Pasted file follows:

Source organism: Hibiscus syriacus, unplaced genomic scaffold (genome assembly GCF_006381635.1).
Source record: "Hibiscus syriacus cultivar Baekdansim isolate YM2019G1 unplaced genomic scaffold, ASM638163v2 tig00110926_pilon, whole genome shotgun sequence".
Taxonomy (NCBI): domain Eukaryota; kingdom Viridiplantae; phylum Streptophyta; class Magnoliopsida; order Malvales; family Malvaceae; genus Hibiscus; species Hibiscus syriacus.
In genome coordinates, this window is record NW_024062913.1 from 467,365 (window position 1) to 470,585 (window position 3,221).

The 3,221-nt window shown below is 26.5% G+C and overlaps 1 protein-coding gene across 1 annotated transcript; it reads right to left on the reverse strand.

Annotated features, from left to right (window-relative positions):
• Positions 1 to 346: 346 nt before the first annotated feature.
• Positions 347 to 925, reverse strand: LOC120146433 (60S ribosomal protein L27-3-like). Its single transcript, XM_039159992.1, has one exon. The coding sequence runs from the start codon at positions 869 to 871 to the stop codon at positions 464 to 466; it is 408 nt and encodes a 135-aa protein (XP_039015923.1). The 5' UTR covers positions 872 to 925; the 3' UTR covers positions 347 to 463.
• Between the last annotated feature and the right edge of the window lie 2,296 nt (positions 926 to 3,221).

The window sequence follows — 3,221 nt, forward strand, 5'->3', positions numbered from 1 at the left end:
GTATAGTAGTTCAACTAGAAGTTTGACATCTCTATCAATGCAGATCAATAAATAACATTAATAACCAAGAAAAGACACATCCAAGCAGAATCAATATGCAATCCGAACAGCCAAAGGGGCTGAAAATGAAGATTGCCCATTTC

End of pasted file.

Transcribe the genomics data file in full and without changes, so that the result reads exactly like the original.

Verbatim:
Source organism: Hibiscus syriacus, unplaced genomic scaffold (genome assembly GCF_006381635.1).
Source record: "Hibiscus syriacus cultivar Baekdansim isolate YM2019G1 unplaced genomic scaffold, ASM638163v2 tig00110926_pilon, whole genome shotgun sequence".
Taxonomy (NCBI): domain Eukaryota; kingdom Viridiplantae; phylum Streptophyta; class Magnoliopsida; order Malvales; family Malvaceae; genus Hibiscus; species Hibiscus syriacus.
In genome coordinates, this window is record NW_024062913.1 from 467,365 (window position 1) to 470,585 (window position 3,221).

The 3,221-nt window shown below is 26.5% G+C and overlaps 1 protein-coding gene across 1 annotated transcript; it reads right to left on the reverse strand.

Annotated features, from left to right (window-relative positions):
• Positions 1 to 346: 346 nt before the first annotated feature.
• Positions 347 to 925, reverse strand: LOC120146433 (60S ribosomal protein L27-3-like). Its single transcript, XM_039159992.1, has one exon. The coding sequence runs from the start codon at positions 869 to 871 to the stop codon at positions 464 to 466; it is 408 nt and encodes a 135-aa protein (XP_039015923.1). The 5' UTR covers positions 872 to 925; the 3' UTR covers positions 347 to 463.
• Between the last annotated feature and the right edge of the window lie 2,296 nt (positions 926 to 3,221).

The window sequence follows — 3,221 nt, forward strand, 5'->3', positions numbered from 1 at the left end:
GTATAGTAGTTCAACTAGAAGTTTGACATCTCTATCAATGCAGATCAATAAATAACATTAATAACCAAGAAAAGACACATCCAAGCAGAATCAATATGCAATCCGAACAGCCAAAGGGGCTGAAAATGAAGATTGCCCATTTC